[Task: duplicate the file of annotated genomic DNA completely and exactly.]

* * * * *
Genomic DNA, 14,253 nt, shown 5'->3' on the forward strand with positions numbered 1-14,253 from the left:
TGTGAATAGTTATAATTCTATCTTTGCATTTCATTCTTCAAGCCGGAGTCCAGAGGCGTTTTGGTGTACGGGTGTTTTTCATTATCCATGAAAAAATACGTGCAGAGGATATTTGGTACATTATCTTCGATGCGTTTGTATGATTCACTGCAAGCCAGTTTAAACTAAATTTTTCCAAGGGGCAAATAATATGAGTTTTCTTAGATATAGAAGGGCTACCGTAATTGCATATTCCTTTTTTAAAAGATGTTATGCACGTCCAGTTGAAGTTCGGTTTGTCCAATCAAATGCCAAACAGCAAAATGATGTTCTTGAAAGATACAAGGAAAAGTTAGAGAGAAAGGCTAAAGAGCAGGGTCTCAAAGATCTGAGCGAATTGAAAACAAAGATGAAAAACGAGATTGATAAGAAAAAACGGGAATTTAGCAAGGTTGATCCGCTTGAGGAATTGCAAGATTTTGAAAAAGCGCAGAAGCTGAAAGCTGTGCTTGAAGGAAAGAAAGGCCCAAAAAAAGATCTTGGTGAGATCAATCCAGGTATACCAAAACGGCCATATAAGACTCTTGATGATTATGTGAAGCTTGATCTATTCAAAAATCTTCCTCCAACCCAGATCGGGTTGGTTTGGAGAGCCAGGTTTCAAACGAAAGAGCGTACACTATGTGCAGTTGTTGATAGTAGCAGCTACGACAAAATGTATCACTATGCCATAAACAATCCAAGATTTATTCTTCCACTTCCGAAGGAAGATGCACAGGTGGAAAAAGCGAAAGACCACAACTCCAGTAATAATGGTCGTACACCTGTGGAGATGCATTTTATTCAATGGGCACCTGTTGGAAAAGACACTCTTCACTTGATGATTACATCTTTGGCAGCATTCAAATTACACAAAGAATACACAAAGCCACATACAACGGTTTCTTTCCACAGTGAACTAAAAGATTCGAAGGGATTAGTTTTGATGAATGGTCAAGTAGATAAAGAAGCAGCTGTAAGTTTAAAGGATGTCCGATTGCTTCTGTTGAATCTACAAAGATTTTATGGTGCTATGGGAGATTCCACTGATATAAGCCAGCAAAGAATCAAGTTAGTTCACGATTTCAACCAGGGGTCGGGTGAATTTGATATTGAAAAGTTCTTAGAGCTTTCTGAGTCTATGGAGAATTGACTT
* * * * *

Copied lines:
Genomic DNA, 14,253 nt, shown 5'->3' on the forward strand with positions numbered 1-14,253 from the left:
TGTGAATAGTTATAATTCTATCTTTGCATTTCATTCTTCAAGCCGGAGTCCAGAGGCGTTTTGGTGTACGGGTGTTTTTCATTATCCATGAAAAAATACGTGCAGAGGATATTTGGTACATTATCTTCGATGCGTTTGTATGATTCACTGCAAGCCAGTTTAAACTAAATTTTTCCAAGGGGCAAATAATATGAGTTTTCTTAGATATAGAAGGGCTACCGTAATTGCATATTCCTTTTTTAAAAGATGTTATGCACGTCCAGTTGAAGTTCGGTTTGTCCAATCAAATGCCAAACAGCAAAATGATGTTCTTGAAAGATACAAGGAAAAGTTAGAGAGAAAGGCTAAAGAGCAGGGTCTCAAAGATCTGAGCGAATTGAAAACAAAGATGAAAAACGAGATTGATAAGAAAAAACGGGAATTTAGCAAGGTTGATCCGCTTGAGGAATTGCAAGATTTTGAAAAAGCGCAGAAGCTGAAAGCTGTGCTTGAAGGAAAGAAAGGCCCAAAAAAAGATCTTGGTGAGATCAATCCAGGTATACCAAAACGGCCATATAAGACTCTTGATGATTATGTGAAGCTTGATCTATTCAAAAATCTTCCTCCAACCCAGATCGGGTTGGTTTGGAGAGCCAGGTTTCAAACGAAAGAGCGTACACTATGTGCAGTTGTTGATAGTAGCAGCTACGACAAAATGTATCACTATGCCATAAACAATCCAAGATTTATTCTTCCACTTCCGAAGGAAGATGCACAGGTGGAAAAAGCGAAAGACCACAACTCCAGTAATAATGGTCGTACACCTGTGGAGATGCATTTTATTCAATGGGCACCTGTTGGAAAAGACACTCTTCACTTGATGATTACATCTTTGGCAGCATTCAAATTACACAAAGAATACACAAAGCCACATACAACGGTTTCTTTCCACAGTGAACTAAAAGATTCGAAGGGATTAGTTTTGATGAATGGTCAAGTAGATAAAGAAGCAGCTGTAAGTTTAAAGGATGTCCGATTGCTTCTGTTGAATCTACAAAGATTTTATGGTGCTATGGGAGATTCCACTGATATAAGCCAGCAAAGAATCAAGTTAGTTCACGATTTCAACCAGGGGTCGGGTGAATTTGATATTGAAAAGTTCTTAGAGCTTTCTGAGTCTATGGAGAATTGACTT